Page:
Sunday, March 09, 2014


One of the more encouraging things I’ve noticed about buffets like the one on the ship is that they bring out people’s creativity, and I’ve realised there’s a lot we can do to transform the mediocre food into good food with a little reorganisation.

It’s like Ikea hacking, only with a fork instead of an allen key.

My contribution to the ship’s buffet hacking lore has been to discover that the soft ricotta that’s meant to be eaten with the cold meats and cheeses in the Mediterranean section is better used with maple syrup on pancakes and French toast in the American section, where the whipped cream we’re supposed to use is that horrid canned stuff full of sugar and bleach.

The horrid whipped cream, conversely, improves the terrible coffee.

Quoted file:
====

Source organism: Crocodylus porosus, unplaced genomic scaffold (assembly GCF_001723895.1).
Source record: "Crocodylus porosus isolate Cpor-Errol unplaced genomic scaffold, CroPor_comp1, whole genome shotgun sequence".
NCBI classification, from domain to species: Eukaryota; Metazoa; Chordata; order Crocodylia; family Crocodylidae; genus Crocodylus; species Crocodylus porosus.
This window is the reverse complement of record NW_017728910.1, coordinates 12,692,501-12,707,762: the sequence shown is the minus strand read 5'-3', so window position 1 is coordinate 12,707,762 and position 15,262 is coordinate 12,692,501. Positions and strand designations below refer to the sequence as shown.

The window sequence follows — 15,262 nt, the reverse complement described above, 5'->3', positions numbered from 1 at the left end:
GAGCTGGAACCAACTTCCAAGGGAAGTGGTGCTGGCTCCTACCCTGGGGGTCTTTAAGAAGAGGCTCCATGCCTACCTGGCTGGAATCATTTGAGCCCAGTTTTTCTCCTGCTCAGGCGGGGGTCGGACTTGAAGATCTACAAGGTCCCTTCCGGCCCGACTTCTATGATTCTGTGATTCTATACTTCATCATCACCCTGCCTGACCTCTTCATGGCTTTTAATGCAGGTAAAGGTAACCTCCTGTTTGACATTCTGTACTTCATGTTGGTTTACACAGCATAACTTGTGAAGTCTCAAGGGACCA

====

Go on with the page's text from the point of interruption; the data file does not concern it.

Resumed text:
Meanwhile the forest fruits medley intended to go on pancakes can be spooned onto the boring fruit salad to make an interesting fruit salad. The green beans and carrots from the Carvery add some texture to the curries. The nuts in the Salad Bar add extra flavour to the fruit salads. Even the little lemon slices intended for black tea are used with sugar and iced water to make lemonade.

Naturally buffet hacking can be taken too far. At my hotel in Milan the chef yelled at the Chinese guest who put ham slices in the toaster in an attempt to make ersatz bacon, but only ended up making a broken toaster.

But thoughtful buffet hacking can result in some delightful flavour combinations and higher quality food. The buffet chefs on the ship don’t particularly like it, but since they’re Italians rather than Germans they don’t try to forbid it.


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